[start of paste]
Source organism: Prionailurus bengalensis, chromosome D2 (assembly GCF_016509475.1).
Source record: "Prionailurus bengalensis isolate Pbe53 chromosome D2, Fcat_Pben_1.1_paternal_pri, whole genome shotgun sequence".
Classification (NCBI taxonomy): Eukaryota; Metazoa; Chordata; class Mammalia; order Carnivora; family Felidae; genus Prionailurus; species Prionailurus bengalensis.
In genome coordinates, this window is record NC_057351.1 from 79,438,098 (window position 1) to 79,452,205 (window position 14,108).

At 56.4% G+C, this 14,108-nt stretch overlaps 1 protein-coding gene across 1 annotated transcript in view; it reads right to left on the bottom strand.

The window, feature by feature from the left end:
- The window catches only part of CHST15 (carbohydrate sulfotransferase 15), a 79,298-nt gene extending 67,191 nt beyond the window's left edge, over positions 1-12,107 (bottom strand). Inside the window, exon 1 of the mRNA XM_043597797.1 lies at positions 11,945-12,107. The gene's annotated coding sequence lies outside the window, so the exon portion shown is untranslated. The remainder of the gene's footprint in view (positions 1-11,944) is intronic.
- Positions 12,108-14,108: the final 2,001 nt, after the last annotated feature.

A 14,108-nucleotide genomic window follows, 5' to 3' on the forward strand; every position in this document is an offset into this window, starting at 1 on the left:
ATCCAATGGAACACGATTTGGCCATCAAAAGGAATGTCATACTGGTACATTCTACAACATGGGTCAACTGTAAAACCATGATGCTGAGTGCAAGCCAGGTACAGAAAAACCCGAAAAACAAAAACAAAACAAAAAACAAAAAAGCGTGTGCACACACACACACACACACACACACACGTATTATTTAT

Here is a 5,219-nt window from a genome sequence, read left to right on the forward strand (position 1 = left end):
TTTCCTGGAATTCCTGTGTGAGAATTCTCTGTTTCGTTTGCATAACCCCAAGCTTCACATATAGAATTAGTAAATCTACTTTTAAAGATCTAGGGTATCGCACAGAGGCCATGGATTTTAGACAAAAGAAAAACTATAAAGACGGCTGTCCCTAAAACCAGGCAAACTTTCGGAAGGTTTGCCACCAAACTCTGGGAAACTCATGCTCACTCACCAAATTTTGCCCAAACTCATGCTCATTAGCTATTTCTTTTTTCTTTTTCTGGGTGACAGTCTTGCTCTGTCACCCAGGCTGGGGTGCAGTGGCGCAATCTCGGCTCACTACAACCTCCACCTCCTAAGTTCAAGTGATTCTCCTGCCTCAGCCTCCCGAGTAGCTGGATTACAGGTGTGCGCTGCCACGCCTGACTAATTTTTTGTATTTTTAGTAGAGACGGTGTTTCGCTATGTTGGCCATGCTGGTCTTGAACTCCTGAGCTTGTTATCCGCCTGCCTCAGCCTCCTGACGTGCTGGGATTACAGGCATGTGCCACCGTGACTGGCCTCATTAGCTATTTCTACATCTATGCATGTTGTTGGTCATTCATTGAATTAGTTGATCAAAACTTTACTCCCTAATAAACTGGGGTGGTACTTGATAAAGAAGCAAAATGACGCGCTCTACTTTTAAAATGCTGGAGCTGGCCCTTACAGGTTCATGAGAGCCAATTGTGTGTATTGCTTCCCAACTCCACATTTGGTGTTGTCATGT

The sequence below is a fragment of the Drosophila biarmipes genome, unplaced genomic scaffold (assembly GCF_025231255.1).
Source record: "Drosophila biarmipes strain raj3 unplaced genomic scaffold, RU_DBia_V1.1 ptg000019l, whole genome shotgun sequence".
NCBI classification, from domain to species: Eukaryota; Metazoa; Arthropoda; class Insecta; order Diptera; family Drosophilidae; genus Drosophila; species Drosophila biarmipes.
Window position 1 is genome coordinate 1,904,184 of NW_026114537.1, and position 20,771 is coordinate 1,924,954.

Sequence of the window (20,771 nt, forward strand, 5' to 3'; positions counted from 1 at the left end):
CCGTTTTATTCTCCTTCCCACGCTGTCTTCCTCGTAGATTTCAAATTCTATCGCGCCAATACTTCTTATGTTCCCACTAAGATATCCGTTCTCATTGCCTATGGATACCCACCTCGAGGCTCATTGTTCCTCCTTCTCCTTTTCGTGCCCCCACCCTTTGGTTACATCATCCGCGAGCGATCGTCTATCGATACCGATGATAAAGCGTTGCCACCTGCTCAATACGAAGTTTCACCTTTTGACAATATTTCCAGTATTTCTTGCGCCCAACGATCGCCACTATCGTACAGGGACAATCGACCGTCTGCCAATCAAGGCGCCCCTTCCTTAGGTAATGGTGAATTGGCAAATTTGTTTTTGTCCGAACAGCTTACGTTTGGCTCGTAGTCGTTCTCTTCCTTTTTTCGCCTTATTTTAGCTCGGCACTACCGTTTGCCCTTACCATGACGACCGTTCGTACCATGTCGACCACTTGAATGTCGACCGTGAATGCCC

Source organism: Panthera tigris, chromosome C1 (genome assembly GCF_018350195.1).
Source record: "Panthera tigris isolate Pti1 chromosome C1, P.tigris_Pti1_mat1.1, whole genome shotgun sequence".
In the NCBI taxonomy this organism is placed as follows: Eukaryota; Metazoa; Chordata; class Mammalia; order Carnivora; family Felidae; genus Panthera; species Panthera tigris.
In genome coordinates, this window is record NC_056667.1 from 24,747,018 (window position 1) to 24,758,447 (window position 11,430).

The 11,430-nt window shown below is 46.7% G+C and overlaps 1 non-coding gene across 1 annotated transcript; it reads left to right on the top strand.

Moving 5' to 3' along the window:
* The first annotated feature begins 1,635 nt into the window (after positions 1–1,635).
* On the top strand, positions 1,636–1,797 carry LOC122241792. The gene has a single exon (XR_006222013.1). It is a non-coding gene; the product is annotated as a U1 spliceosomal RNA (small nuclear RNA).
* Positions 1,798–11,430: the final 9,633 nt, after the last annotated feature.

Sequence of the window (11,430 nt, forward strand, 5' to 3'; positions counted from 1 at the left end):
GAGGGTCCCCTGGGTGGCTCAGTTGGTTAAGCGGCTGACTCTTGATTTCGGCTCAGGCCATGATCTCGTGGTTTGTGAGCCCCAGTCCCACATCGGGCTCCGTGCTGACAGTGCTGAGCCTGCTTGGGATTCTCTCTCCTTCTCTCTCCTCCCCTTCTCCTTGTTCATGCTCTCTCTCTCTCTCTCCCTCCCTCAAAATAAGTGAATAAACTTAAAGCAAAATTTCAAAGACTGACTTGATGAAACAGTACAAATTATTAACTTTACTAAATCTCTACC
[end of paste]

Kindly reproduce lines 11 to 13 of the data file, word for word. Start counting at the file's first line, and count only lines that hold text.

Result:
Here is a 5,219-nt window from a genome sequence, read left to right on the forward strand (position 1 = left end):
TTTCCTGGAATTCCTGTGTGAGAATTCTCTGTTTCGTTTGCATAACCCCAAGCTTCACATATAGAATTAGTAAATCTACTTTTAAAGATCTAGGGTATCGCACAGAGGCCATGGATTTTAGACAAAAGAAAAACTATAAAGACGGCTGTCCCTAAAACCAGGCAAACTTTCGGAAGGTTTGCCACCAAACTCTGGGAAACTCATGCTCACTCACCAAATTTTGCCCAAACTCATGCTCATTAGCTATTTCTTTTTTCTTTTTCTGGGTGACAGTCTTGCTCTGTCACCCAGGCTGGGGTGCAGTGGCGCAATCTCGGCTCACTACAACCTCCACCTCCTAAGTTCAAGTGATTCTCCTGCCTCAGCCTCCCGAGTAGCTGGATTACAGGTGTGCGCTGCCACGCCTGACTAATTTTTTGTATTTTTAGTAGAGACGGTGTTTCGCTATGTTGGCCATGCTGGTCTTGAACTCCTGAGCTTGTTATCCGCCTGCCTCAGCCTCCTGACGTGCTGGGATTACAGGCATGTGCCACCGTGACTGGCCTCATTAGCTATTTCTACATCTATGCATGTTGTTGGTCATTCATTGAATTAGTTGATCAAAACTTTACTCCCTAATAAACTGGGGTGGTACTTGATAAAGAAGCAAAATGACGCGCTCTACTTTTAAAATGCTGGAGCTGGCCCTTACAGGTTCATGAGAGCCAATTGTGTGTATTGCTTCCCAACTCCACATTTGGTGTTGTCATGT

The sequence below is a fragment of the Drosophila biarmipes genome, unplaced genomic scaffold (assembly GCF_025231255.1).